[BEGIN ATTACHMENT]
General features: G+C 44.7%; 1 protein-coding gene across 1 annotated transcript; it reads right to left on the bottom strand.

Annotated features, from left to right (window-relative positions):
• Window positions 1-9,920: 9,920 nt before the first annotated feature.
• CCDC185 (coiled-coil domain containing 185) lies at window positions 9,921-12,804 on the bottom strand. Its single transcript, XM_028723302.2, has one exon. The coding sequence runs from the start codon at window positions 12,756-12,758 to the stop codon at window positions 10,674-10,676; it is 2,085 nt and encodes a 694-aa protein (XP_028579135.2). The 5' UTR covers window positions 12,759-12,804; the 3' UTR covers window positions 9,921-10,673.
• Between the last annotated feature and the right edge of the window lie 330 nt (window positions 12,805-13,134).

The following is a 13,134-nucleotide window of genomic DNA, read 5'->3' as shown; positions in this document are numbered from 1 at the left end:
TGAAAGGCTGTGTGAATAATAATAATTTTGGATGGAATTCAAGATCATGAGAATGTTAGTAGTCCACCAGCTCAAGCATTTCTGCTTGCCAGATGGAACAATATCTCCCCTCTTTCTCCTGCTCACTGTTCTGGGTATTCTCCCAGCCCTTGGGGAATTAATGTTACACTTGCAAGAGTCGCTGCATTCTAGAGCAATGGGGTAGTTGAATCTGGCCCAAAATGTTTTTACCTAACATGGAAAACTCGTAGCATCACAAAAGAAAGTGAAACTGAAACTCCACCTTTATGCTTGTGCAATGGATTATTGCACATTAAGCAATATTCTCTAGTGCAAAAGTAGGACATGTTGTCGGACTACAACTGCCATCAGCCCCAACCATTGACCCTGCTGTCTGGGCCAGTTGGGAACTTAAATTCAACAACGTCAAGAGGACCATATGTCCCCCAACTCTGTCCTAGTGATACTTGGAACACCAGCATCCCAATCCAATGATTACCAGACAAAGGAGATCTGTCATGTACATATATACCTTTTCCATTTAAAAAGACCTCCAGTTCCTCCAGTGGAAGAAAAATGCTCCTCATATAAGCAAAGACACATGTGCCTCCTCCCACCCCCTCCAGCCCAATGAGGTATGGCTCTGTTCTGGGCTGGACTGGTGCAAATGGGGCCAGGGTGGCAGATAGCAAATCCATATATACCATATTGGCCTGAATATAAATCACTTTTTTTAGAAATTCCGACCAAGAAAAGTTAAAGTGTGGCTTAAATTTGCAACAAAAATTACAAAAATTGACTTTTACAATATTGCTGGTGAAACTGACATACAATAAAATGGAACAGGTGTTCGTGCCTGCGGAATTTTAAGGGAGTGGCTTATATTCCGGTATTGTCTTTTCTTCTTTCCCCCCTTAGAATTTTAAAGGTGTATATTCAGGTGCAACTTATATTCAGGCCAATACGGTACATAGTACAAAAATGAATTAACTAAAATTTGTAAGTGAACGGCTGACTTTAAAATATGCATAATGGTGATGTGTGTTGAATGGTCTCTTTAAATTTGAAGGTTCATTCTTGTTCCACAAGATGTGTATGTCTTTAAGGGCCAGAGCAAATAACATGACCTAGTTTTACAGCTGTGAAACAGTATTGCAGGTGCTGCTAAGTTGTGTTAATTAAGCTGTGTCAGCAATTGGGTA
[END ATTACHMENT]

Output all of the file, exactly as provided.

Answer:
General features: G+C 44.7%; 1 protein-coding gene across 1 annotated transcript; it reads right to left on the bottom strand.

Annotated features, from left to right (window-relative positions):
• Window positions 1-9,920: 9,920 nt before the first annotated feature.
• CCDC185 (coiled-coil domain containing 185) lies at window positions 9,921-12,804 on the bottom strand. Its single transcript, XM_028723302.2, has one exon. The coding sequence runs from the start codon at window positions 12,756-12,758 to the stop codon at window positions 10,674-10,676; it is 2,085 nt and encodes a 694-aa protein (XP_028579135.2). The 5' UTR covers window positions 12,759-12,804; the 3' UTR covers window positions 9,921-10,673.
• Between the last annotated feature and the right edge of the window lie 330 nt (window positions 12,805-13,134).

The following is a 13,134-nucleotide window of genomic DNA, read 5'->3' as shown; positions in this document are numbered from 1 at the left end:
TGAAAGGCTGTGTGAATAATAATAATTTTGGATGGAATTCAAGATCATGAGAATGTTAGTAGTCCACCAGCTCAAGCATTTCTGCTTGCCAGATGGAACAATATCTCCCCTCTTTCTCCTGCTCACTGTTCTGGGTATTCTCCCAGCCCTTGGGGAATTAATGTTACACTTGCAAGAGTCGCTGCATTCTAGAGCAATGGGGTAGTTGAATCTGGCCCAAAATGTTTTTACCTAACATGGAAAACTCGTAGCATCACAAAAGAAAGTGAAACTGAAACTCCACCTTTATGCTTGTGCAATGGATTATTGCACATTAAGCAATATTCTCTAGTGCAAAAGTAGGACATGTTGTCGGACTACAACTGCCATCAGCCCCAACCATTGACCCTGCTGTCTGGGCCAGTTGGGAACTTAAATTCAACAACGTCAAGAGGACCATATGTCCCCCAACTCTGTCCTAGTGATACTTGGAACACCAGCATCCCAATCCAATGATTACCAGACAAAGGAGATCTGTCATGTACATATATACCTTTTCCATTTAAAAAGACCTCCAGTTCCTCCAGTGGAAGAAAAATGCTCCTCATATAAGCAAAGACACATGTGCCTCCTCCCACCCCCTCCAGCCCAATGAGGTATGGCTCTGTTCTGGGCTGGACTGGTGCAAATGGGGCCAGGGTGGCAGATAGCAAATCCATATATACCATATTGGCCTGAATATAAATCACTTTTTTTAGAAATTCCGACCAAGAAAAGTTAAAGTGTGGCTTAAATTTGCAACAAAAATTACAAAAATTGACTTTTACAATATTGCTGGTGAAACTGACATACAATAAAATGGAACAGGTGTTCGTGCCTGCGGAATTTTAAGGGAGTGGCTTATATTCCGGTATTGTCTTTTCTTCTTTCCCCCCTTAGAATTTTAAAGGTGTATATTCAGGTGCAACTTATATTCAGGCCAATACGGTACATAGTACAAAAATGAATTAACTAAAATTTGTAAGTGAACGGCTGACTTTAAAATATGCATAATGGTGATGTGTGTTGAATGGTCTCTTTAAATTTGAAGGTTCATTCTTGTTCCACAAGATGTGTATGTCTTTAAGGGCCAGAGCAAATAACATGACCTAGTTTTACAGCTGTGAAACAGTATTGCAGGTGCTGCTAAGTTGTGTTAATTAAGCTGTGTCAGCAATTGGGTA